How creatives are surviving during the pandemic

Friday June 11 2021
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Hannington Bugingo

By Isaac Ssejjombwe

Over the past two decades, Uganda has enjoyed a booming hospitality and entertainment industry.  Uganda’s nightlife was popular in the region thanks to bars and night clubs that were allowed to open at all times. All this came tumbling down when the coronavirus pandemic hit Uganda more than a year resulting a nationwide lockdown as a preventive measure to the spread of Covid-19. 

Since then, various businesses have been reopened while others such as the entertainment industry remain firmly under lockdown. Most theatres, bars and cinemas have been shut off  for more than a year leading to layoffs and loss of personal income. 
Artistes and entrepreneurs share lessons they are learning for the future while living through the pandemic period. 
Based on the Covid-19 Arts Impact Survey carried out, the arts industry and artists collectively have lost more than Shs 500m nationwide from the cancellation of more than 300 events impacting more than 700 artistes.  With the industry relying almost exclusively on its ability to bring people together in big numbers through generating income from ticket sales, the closure of theatres, bars and cancellation of events has been a big challenge.   

Diversification 
With no possibility of opening up the industry soon, stakeholders have been forced to improvise in order to survive. The industry is focusing redefining the way they work and thinking beyond the stage and physical audience arrangement. Comedy outfit Fun Factory is arguably one of the more prominent and oldest in Uganda with more than 13 years on stage. Before Covid-19 hit, the group staged weekly shows at the National Theatre but with the closure, the group had to find a way of keeping its members working and earning.
According to Hannington Bugingo, the director of the group, productions are expected to take a different approach, encouraging people to stay home if they are not feeling well.

“We do not only earn from the stage alone and that has helped us survive during this period. Ever since Covid-19 broke out, we went into TV production and we now have a show known as Mizigo Express that airs on Pearl Magic every Tuesday. The programme has been airing for a year and a few months,” Bugingo reveals.  
Besides that, most members of the group diversified into other fields such emceeing at functions, voicing  over adverts and script writing among others things that keep revenue coming in.  Bugingo believes the indefinite closure of the arts and entertainment industry is an extreme and unnecessary measure. 

“I feel there is a way we can get back to work and remain safe. We are ready to observe the necessary standard operating procedures to protect the audience. For instance the National Theatre seats 380 people but we can comfortably work with 200 people which will allow ample social distancing and since there is excellent ventilation there will be no need the air conditioning,” he says.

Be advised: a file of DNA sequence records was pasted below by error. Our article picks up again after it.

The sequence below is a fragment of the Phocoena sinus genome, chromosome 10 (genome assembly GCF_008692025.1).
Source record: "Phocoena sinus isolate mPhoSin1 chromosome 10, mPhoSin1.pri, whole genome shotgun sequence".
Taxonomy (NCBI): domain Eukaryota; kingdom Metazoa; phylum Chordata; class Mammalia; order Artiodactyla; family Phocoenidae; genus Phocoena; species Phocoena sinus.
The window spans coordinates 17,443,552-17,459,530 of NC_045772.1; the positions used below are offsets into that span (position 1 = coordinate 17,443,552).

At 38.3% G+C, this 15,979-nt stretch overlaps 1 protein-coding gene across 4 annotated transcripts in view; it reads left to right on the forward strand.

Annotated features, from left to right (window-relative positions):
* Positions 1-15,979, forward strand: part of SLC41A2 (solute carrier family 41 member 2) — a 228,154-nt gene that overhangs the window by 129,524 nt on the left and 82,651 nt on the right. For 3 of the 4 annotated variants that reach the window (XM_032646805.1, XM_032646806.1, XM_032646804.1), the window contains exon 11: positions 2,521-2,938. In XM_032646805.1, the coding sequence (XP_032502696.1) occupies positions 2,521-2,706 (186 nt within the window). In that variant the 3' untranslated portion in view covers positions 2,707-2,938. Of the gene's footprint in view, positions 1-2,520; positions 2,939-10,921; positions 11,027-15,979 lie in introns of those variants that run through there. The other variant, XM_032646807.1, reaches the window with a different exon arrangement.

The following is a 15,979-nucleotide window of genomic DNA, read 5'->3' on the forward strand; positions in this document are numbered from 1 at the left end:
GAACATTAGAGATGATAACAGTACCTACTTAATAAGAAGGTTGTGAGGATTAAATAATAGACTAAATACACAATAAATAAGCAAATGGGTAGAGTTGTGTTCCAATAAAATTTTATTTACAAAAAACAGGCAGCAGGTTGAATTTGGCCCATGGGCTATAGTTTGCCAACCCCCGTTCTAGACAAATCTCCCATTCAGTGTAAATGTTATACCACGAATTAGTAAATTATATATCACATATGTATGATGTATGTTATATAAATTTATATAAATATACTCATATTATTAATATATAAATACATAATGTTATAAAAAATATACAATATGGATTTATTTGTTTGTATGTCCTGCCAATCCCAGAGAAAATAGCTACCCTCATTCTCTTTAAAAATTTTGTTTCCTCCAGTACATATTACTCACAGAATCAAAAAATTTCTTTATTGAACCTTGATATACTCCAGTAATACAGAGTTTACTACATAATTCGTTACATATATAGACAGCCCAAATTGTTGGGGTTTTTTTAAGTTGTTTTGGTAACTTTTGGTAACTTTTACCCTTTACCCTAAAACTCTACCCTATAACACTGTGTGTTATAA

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Asylum Bar and Restaurant manager Cissy Jawe says they stayed afloat because of running several businesses in one. PHOTOs/ Courtesy.

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Sell music not performances
Nince Henry Ssekyanzi, a song writer notes that while others have been finding it difficult to make ends meet, he has been surviving this lockdown through this trade. 
“I have not been on stage for the last four years or so. Music is not only sold on stage. As a matter of fact we are selling more online now than before. Music is powerful enough to make money for the artiste whichever way they choose to package it. I do not need a stadium filled with people to make music and sell music, that realisation has never been more important than during this period,” Sekyanzi says. 

Re-inventing in digital 
Wycliff Tugume better known by his stage name Ykee Benda, says he has had to invent and adopt new ways to keep his career and business going.  
“I think the president has no option but to keep the industry in lockdown because the danger is real and the entertainment can wait. Artistes should re-invent themselves or invest heavily in the digital world. I focused my resources on digital and building a fully-fledged music label. We have now ventured into making commercials and have an advertising agency within the label,” he says. 

Merge
Asylum Bar and Restaurant had opened three months before the lockdown was effected with an investment close to Shs300m.  According to the manager, Cissy Jawe, the biggest lesson they learnt in the lockdown was never to focus your business in one direction. “We are lucky we have a bar, a lounge, a restaurant, a washing bay, a salon, a grocery store, boutiques and mobile money services. We are literally a business centre of sorts,” she says. 
The restaurant and washing bay continued operating smoothly and have been able to have some of their staff back at work. 
 
 

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